So if my blog moves you, then vote for me. And if not, vote for someone whose words inspire you!

Click here!!

Thursday, February 02, 2006

Take Good Care of Your Heart...

He was only 58 years old. And had been given a clean bill of health just that week. So it's no surprise that an early Shabbos morning phone call from my mother was a complete shock. Heart attack.

We observed his 9th yahrtzeit this week. Though I named my firstborn after him, I sometimes still forget that my Uncle B, z"l, is gone. [Between the death of my Uncle B, z"l, and my Uncle A, z"l, the year before, we haven't had an operational VCR in our family for almost a decade.]

It is often referred to as "the silent killer," but is it so silent? There are clues. Vascular disease (including high blood pressure and high cholesterol) typically runs in families so it pays to know your history. If you are carrying extra weight, and you know who you are, you have cause to be concerned. In addition to the scale, a sedentary lifestyle is a strong contributing factor as is one's eating habits. Diabetes increases one's propensity, and need I mention smoking??

So not so silent if you know your risks, and if you know your risks, you can make changes in the areas that are changeable. Just as we can choose our friends and not choose our family, so too can we change behaviours and not change our genetics.

Early warning signs are important to know. And if you are female, it is particularly essential that you understand we tend to present with atypical symptoms. Consistent heart pain? Only 1/3 of women experience this during a cardiac episode verses 2/3 of men with the same ailment. Stomach upset? Common for women and not common for men. We need to know the warning signs especially in light of the fact that heart disease kills more women than all other types of cancer combined.

Tomorrow is National Wear Red Day, and I encourage you to participate. ItÂ’s a simple, powerful way to raise awareness of heart disease and stroke. By joining together with thousands of women, companies and organizations, and cities across America, you'll help the American Heart Association support ongoing research and education about women and heart disease.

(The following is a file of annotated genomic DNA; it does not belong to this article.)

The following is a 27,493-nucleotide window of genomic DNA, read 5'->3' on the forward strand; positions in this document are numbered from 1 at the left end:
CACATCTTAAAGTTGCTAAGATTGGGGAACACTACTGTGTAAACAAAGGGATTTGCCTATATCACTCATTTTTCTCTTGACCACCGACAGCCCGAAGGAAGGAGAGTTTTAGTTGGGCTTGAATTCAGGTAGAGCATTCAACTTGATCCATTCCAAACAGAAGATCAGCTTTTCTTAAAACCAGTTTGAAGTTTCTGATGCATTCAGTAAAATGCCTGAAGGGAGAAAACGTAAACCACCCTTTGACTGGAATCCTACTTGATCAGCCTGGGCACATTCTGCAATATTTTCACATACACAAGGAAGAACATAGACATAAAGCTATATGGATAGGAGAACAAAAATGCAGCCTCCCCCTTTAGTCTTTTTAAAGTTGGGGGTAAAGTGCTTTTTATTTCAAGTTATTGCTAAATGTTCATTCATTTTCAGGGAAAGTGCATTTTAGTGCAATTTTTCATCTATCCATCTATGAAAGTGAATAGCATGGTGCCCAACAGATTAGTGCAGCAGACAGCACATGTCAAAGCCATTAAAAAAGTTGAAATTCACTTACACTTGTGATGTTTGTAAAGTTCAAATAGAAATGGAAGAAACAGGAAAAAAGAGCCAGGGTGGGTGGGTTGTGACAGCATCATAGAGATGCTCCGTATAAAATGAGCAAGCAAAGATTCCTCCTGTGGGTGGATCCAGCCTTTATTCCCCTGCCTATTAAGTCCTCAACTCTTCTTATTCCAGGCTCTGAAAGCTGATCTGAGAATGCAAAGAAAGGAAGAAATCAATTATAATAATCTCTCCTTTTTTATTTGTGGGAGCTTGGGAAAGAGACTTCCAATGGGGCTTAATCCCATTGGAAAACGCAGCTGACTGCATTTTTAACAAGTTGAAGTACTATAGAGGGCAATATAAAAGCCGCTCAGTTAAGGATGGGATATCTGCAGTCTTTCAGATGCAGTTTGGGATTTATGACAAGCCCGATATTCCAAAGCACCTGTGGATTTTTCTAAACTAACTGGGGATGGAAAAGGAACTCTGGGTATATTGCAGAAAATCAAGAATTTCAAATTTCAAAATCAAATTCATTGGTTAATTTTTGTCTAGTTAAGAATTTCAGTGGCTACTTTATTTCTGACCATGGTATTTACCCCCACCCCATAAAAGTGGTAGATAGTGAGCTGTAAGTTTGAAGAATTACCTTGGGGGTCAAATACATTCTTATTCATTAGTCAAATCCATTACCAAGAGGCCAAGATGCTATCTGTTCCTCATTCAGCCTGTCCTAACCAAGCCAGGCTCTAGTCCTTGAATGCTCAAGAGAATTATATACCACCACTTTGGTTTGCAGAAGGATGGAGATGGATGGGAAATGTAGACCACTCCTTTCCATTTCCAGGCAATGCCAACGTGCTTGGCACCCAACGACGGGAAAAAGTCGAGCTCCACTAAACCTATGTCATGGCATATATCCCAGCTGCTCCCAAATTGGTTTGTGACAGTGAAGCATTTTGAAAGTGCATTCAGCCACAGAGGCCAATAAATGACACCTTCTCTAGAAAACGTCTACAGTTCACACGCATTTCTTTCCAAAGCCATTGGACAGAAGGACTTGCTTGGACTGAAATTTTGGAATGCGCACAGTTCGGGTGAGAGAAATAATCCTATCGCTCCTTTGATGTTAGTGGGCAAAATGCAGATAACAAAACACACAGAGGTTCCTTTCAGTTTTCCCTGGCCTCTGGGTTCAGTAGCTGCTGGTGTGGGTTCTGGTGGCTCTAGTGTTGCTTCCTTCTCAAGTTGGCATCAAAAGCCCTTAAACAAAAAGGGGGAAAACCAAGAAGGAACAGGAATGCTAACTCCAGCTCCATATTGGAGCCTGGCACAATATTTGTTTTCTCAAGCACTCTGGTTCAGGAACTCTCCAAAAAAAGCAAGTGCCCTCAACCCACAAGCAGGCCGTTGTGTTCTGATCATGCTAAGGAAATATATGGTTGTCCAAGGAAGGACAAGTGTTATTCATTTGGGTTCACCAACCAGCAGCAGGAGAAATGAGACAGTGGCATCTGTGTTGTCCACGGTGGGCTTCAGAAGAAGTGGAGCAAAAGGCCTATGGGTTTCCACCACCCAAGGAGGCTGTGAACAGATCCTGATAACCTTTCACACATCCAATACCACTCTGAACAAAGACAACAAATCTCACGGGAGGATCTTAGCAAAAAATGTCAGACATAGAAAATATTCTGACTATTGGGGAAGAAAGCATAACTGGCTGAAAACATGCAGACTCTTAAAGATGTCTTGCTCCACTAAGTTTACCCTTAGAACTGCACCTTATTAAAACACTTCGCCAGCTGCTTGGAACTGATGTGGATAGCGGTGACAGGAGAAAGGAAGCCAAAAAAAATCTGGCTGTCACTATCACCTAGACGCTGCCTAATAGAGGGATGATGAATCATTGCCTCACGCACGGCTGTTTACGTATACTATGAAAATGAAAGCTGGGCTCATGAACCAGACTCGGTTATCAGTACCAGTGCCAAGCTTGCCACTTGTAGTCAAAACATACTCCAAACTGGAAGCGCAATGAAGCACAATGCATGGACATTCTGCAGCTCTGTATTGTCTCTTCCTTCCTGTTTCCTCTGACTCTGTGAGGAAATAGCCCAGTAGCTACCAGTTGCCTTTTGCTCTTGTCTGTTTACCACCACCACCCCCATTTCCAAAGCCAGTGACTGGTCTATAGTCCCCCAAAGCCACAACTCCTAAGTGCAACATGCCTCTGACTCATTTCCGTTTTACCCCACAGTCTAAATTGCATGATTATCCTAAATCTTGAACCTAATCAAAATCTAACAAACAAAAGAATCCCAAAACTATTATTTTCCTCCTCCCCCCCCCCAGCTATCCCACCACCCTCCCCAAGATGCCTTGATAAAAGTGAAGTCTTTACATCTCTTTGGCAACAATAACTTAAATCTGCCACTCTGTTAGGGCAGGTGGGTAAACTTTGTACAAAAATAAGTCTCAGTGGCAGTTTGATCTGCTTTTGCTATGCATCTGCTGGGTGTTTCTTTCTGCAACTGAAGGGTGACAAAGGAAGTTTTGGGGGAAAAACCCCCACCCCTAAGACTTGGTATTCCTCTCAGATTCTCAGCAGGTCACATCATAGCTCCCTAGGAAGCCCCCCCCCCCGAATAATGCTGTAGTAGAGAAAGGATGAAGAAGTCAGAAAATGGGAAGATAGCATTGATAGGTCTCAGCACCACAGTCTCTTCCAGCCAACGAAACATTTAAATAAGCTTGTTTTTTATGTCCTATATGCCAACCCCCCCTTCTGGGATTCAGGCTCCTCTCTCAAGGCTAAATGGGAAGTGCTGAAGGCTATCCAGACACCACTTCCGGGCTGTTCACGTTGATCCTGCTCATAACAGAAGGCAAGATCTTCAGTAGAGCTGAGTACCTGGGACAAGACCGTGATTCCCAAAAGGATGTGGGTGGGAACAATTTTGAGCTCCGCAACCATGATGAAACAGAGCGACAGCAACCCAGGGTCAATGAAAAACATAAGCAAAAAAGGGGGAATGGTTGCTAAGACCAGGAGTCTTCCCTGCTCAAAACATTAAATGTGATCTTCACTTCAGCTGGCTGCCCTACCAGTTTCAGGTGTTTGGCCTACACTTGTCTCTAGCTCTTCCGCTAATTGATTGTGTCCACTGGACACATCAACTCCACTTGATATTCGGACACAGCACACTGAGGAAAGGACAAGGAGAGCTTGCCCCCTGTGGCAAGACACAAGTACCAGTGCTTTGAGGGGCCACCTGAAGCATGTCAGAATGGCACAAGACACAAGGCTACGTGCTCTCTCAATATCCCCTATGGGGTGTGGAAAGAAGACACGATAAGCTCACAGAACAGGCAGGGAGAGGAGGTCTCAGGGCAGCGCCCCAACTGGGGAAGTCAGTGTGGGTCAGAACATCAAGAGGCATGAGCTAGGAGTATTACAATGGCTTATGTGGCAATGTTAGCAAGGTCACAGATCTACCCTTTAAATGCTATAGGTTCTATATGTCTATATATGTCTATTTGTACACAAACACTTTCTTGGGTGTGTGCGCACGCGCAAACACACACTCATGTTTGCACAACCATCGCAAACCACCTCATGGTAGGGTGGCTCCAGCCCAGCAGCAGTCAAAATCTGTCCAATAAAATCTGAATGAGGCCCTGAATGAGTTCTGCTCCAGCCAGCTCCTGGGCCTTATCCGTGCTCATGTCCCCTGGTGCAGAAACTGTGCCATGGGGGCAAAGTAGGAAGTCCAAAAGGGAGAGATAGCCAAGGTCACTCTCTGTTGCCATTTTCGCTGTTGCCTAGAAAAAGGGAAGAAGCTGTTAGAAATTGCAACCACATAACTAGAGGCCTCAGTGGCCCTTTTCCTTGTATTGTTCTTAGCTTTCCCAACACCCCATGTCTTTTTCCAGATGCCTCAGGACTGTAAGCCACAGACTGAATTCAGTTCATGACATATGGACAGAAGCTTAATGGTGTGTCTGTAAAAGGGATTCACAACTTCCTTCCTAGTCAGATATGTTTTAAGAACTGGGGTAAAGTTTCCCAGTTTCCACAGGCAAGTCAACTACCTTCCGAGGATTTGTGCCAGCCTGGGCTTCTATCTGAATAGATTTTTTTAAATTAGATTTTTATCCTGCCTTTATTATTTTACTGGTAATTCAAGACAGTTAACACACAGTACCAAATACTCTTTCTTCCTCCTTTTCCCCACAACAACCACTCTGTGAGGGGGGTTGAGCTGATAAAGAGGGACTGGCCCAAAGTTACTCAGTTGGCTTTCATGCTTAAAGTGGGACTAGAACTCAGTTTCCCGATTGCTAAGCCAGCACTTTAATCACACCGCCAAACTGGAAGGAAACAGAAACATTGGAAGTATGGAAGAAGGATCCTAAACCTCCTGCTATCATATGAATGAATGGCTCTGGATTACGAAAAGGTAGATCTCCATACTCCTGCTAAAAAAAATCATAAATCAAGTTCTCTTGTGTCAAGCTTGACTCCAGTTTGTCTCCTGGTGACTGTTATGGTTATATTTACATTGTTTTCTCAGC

Contribute $5 to the American Heart Association's go red for women movement, and wear red and jeans. Your generous act of tzedakah will support vital research and education efforts. You will help save women's lives.

Wednesday, February 01, 2006

Do You Know The Secret Password?

A young man was dating a non-Jewish girl, who was very interested in learning about Judaism. They took classes and the girlfriend expressed interest in going to synagogue. The young man, who was excited to bring his girlfriend to shul, spent a considerable amount of time describing what the service would be like ("standing, sitting, but no kneeling") and what she might expect ("great food after").

The evening arrived and progressed smoothly...or so the fellow thought. During the all-important car ride home, the girlfriend was seething. "What was the point of trying to make me comfortable when you didn't even tell me the secret password?" she sputtered.

You know. The secret password that the sweet Brotherhood usher or some other welcoming face proclaims when you cross the sanctuary threshold.

"Shabbat Shalom!"

Doesn't seem so threatening. And yet...imagine, if you will, what it would be like if you'd never heard these words before. What is an appropriate response? Is this a question? A statement? What reaction should it elicit?

All too often, those of us in the know unwittingly keep those who are not in the know in the dark. How often do the intellectual elite use phrases, words, or analogies that will be missed by others? How often do we use Jewish colloquialisms or vocabulary from the pulpit and inadvertently crack someone's fragile sense of belonging?

The above story is a true one, and got me thinking about what I can do to help close the gap between the haves and the have nots. After all, more and more of our congregations and centers are filled with people who were not immersed in the language and culture in the ways prior generations have been. And even those of us who were fortunate to be surrounded by such richness in our youth may not know the origins of so many of our phrases and customs. A perfect example? "Shabbat Shalom."

Believe-it-or-not, there are others like me out there who ponder the origins of such things. Others who are far more erudite and knowledgeable than I. In fact, Philologos writes a fabulous weekly column in the Forward on such matters and uncovers their philological origins. A recent installment of Philologos investigates the secret code, enlightening even those of us "in the know."

So the next time you insert "Shabbat Shalom" (Hebrew greeting meaning 'Sabbath of peace'), "farfallen" (Yiddish for 'a lost cause'), or "bimah" (Hebrew for 'raised platform,' and used generally to refer to the pulpit area in a synagogue) into the conversation, just remember that we are instructed not to put a stumbling block before the blind and to take this teachable moment -- and teach!